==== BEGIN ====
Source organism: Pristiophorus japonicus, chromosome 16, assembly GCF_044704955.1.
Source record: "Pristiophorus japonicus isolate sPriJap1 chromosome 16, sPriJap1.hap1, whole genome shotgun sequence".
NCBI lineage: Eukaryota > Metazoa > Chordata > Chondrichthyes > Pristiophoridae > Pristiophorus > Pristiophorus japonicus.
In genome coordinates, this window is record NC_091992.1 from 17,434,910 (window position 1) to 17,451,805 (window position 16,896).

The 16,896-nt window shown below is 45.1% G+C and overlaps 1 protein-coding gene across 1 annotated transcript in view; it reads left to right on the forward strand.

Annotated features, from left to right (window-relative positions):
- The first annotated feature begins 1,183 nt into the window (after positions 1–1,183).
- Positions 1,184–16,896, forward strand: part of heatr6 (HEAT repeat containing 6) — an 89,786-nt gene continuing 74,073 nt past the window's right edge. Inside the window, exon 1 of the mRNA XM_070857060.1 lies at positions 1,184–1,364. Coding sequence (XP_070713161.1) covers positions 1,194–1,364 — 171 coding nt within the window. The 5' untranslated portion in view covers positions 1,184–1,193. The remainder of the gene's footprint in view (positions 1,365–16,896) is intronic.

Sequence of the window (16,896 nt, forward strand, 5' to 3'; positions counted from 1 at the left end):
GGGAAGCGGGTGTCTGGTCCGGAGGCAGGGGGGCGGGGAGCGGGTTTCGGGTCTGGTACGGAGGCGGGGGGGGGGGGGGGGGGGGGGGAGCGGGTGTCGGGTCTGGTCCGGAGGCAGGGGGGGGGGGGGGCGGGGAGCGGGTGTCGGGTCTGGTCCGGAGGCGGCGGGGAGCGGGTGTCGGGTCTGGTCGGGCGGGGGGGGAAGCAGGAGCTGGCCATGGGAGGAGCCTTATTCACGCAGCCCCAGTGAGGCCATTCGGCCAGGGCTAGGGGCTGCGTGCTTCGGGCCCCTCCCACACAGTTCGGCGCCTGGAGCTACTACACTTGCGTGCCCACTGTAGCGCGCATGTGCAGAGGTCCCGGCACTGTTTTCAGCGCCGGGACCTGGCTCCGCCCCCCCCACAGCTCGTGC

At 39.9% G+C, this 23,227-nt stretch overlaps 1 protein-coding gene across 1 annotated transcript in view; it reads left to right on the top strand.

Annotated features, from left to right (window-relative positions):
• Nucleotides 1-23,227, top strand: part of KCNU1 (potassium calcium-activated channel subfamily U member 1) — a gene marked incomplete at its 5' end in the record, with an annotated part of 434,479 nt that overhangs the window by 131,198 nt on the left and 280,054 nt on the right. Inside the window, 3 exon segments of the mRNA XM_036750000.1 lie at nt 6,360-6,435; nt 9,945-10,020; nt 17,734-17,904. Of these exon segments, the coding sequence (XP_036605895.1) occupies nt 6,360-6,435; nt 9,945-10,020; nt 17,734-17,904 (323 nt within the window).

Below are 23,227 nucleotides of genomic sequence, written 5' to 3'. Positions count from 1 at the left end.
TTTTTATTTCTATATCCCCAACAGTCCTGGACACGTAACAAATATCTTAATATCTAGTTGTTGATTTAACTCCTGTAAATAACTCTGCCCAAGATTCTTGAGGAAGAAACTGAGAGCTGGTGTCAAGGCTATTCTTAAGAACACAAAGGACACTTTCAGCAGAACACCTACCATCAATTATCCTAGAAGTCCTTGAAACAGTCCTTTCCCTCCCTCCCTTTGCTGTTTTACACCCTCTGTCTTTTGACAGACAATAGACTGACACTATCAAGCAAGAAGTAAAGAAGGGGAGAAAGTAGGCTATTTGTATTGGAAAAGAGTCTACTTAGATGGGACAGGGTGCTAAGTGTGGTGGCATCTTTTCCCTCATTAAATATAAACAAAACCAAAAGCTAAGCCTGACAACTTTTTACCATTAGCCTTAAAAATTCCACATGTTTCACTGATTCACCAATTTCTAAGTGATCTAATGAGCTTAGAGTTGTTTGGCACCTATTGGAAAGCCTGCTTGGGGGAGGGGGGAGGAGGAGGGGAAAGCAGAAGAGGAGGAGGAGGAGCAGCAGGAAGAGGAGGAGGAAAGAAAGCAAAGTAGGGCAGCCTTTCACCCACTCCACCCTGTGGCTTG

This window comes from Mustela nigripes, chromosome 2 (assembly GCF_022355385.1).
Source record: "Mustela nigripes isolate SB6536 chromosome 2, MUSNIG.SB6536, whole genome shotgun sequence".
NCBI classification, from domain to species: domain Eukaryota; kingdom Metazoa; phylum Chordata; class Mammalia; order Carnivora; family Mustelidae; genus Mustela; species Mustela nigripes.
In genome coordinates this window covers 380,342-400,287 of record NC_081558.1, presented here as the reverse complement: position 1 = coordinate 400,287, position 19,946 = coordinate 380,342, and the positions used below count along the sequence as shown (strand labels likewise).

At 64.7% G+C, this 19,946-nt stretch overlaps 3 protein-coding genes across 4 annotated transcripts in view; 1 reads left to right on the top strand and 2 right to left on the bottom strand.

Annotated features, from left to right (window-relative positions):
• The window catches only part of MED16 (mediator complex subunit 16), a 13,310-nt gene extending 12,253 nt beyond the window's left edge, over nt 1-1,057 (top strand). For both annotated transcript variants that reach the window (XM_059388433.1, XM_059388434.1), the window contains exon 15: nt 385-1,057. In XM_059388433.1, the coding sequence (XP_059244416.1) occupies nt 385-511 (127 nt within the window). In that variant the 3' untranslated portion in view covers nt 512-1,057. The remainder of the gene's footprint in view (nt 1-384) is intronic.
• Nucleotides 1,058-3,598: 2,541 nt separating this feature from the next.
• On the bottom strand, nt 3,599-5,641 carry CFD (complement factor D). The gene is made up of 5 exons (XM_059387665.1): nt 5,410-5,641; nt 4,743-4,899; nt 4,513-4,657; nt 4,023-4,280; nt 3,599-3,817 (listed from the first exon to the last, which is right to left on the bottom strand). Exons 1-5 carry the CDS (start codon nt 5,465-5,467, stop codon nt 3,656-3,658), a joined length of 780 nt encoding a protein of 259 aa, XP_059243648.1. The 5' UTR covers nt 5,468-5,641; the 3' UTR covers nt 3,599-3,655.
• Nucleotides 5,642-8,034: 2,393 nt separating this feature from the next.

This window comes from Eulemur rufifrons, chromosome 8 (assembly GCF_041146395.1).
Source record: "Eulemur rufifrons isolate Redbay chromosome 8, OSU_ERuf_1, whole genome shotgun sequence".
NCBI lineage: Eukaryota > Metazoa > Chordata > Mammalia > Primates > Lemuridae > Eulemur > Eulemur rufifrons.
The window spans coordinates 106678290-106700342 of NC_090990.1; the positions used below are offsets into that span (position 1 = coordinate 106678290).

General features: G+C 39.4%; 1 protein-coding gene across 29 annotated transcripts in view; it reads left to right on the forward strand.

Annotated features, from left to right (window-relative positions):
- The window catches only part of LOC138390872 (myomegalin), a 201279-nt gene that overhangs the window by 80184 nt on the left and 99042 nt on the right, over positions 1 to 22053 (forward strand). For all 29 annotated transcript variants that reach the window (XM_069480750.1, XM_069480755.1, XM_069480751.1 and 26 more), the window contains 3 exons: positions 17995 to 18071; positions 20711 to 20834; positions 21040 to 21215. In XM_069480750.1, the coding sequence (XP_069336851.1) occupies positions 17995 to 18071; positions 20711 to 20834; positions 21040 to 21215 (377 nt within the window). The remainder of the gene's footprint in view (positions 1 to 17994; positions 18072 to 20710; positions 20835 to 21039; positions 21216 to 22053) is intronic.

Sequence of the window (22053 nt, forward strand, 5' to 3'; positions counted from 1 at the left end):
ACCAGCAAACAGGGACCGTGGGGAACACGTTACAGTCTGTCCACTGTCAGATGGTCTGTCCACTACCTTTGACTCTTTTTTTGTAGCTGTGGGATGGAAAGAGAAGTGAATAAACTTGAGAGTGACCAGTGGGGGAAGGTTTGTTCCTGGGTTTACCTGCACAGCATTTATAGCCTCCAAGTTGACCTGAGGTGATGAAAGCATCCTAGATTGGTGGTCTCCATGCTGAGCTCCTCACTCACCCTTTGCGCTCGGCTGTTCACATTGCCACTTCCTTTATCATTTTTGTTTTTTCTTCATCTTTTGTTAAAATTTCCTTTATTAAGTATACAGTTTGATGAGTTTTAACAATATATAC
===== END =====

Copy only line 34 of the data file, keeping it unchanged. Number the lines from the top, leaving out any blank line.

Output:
ACCAGCAAACAGGGACCGTGGGGAACACGTTACAGTCTGTCCACTGTCAGATGGTCTGTCCACTACCTTTGACTCTTTTTTTGTAGCTGTGGGATGGAAAGAGAAGTGAATAAACTTGAGAGTGACCAGTGGGGGAAGGTTTGTTCCTGGGTTTACCTGCACAGCATTTATAGCCTCCAAGTTGACCTGAGGTGATGAAAGCATCCTAGATTGGTGGTCTCCATGCTGAGCTCCTCACTCACCCTTTGCGCTCGGCTGTTCACATTGCCACTTCCTTTATCATTTTTGTTTTTTCTTCATCTTTTGTTAAAATTTCCTTTATTAAGTATACAGTTTGATGAGTTTTAACAATATATAC